2007 DPDx Case Studies

DPDx Case Studies – 2007

More Case Studies by Year

2020 | 2019 | 2018 | 2017 | 2016 | 2015 | 2014 | 2013 | 2012 | 2011 | 2010 | 2009 | 2008 | 2007 | 2006 | 2005

December 2007

A 52-year-old man was seen at a hospital for fever and chills. He reported travel to wooded areas in the Northeastern United States and noted previous tick bites.

A 29-year-old man, with a history of travel to Rwanda, was seen at a local health clinic for fever, headache, mild nausea, and chills.

November 2007

An asymptomatic, 35-year-old male with no known travel history went to his physician at a wellness clinic for a routine examination. Unusual objects were observed in the formalin-concentrated stool, and the specimen was sent to CDC for diagnostic assistance and possible identification.

A 33-year-old Lithuanian woman had swellings in various regions of her body that developed over the last two years. She reported that she worked as a cook, and she also stated she had traveled to Kazakhstan three years ago.

October 2007

An 18-year-old woman sought medical attention due to a painful lesion between her toes. She reported travel to Africa.

A 49-year-old man, with no known travel history, had a colonoscopy. His physician observed small worms during the procedure that were 3 to 4 mm in length.

September 2007

A 49-year-old man, with no known travel history, had a colonoscopy. His physician observed small worms during the procedure that were 3 to 4 mm in length.

A 10-year-old boy from India was tested for malaria by blood smear examination. The commercial laboratory that reviewed the smears forwarded them, along with EDTA blood, to their state health department for consultation.

August 2007

A 32-year-old man went to his health care provider with complaints of bloating, intermittent diarrhea, and abdominal cramping. He stated he liked to go camping and hunting and sometimes consumed the fish and game that he caught.

A 54-year-old Haitian man was admitted to a hospital emergency room with back pain and fever. Blood was collected, and slides were made and stained with Giemsa.

July 2007

A 29-year-old Peace Corp volunteer returned to the United States from Malawi with symptoms that included mild gastrointestinal cramping and intermittent blood in his urine.

Images captured from a trichrome stained smear were submitted to DPDx for diagnostic assistance. The smears were made from a polyvinyl-alcohol (PVA) preserved fecal specimen, but no other patient or specimen information was given.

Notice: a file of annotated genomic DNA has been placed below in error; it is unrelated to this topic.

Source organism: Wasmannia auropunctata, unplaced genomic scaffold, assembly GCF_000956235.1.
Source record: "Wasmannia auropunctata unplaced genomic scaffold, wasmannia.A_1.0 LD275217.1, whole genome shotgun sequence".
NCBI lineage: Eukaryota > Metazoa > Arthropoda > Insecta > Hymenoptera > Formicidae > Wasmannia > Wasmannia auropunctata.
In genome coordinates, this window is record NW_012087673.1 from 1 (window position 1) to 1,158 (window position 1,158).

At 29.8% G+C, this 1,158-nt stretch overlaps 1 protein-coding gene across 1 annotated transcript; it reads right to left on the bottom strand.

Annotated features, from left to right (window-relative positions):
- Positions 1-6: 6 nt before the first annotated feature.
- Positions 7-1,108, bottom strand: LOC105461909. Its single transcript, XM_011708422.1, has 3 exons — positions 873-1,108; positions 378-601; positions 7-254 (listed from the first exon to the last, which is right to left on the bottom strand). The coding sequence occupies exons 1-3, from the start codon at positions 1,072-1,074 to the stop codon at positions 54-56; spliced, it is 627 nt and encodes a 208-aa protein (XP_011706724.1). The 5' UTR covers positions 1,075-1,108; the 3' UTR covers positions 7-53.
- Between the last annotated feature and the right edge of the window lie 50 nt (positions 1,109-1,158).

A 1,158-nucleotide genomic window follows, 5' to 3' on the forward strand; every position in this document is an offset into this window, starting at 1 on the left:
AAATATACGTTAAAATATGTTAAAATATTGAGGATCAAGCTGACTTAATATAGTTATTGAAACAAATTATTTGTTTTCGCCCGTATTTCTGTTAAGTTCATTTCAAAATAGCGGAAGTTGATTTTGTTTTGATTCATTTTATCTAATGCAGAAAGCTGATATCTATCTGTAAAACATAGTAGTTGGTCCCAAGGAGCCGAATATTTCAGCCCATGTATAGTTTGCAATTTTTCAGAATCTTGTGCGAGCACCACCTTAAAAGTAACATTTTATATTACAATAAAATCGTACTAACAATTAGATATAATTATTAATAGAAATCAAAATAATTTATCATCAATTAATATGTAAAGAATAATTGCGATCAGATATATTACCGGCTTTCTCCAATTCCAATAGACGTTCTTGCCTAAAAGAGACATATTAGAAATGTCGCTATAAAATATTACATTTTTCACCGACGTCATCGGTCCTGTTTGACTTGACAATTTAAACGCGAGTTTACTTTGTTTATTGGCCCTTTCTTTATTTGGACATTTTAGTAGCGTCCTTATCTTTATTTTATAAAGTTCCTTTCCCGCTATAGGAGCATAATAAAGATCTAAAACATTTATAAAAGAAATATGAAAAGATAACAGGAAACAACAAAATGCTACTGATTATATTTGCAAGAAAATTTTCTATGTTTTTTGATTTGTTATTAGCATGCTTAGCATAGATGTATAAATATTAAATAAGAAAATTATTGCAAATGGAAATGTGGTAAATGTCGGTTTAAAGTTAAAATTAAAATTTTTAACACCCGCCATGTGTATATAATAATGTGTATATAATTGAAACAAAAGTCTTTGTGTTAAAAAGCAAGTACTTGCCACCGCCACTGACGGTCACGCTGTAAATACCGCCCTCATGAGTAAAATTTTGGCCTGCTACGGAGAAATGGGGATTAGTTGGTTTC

June 2007

An immigrant from West Africa arrived in the United States after living in Liberia and Sierra Leone. The individual was admitted to a medical center with shortness of breath and pulmonary tuberculosis was suspected.

A 30-year-old man from Sudan had fever and chills. He was also mildly jaundiced. He went to his physician who ordered a blood smear examination.

May 2007

A mother found objects that she thought were maggots in the diaper of her 10-month-old child. She submitted the specimens to her state health department for identification and advice.

Giemsa-stained thick and thin blood smears were examined as part of a screening protocol for refugees from a country that has areas of ongoing malaria transmission.

April 2007

A patient was seen at a hospital in Rwanda with headache, fever, and chills. A thin blood smear was made, stained with Giemsa, and examined.

A 49-year-old Filipino man had an intestinal tissue biopsy taken. Figures A-C show what was seen on slides stained with hematoxylin and eosin (H & E).

March 2007

Approximately one and a half months after a trip to Costa Rica, a man developed a papule on the back of his right hand. The papule progressed to a 2 cm ulcer with a raised border.

A huntsman killed a bear and prepared it for eating and freezing by cutting it into roasts, steaks, and grinding the trimmings. Later that same day, he ate a burger made from some of the fresh meat and cooked rare. Approximately two and a half to three weeks later, the hunter experienced fever, diarrhea, and muscle pain.

February 2007

A 28-year-old male immigrant who had resided in Spain for the last five years, went to a physician complaining of general malaise and itching. The patient had slight eosinophilia but 15 days later was asymptomatic with no alteration in the differential blood count.

The Division of Parasitic Diseases' reference diagnostic laboratory received a specimen from a state health department for confirmatory review. The only patient information given was that the patient had traveled to Nigeria.

January 2007

A missionary traveled to various countries in sub-Saharan Africa for one year. He went to his physician complaining of abdominal pain and occasional diarrhea which he experienced since his return to the U.S.

A patient complaining of intermittent symptoms including coughing up blood, fever, and other vague "flu-like" symptoms saw a physician. The patient reported working at a sushi restaurant and eating a raw crab on a dare.

DPDx is an educational resource designed for health professionals and laboratory scientists. For an overview including prevention, control, and treatment visit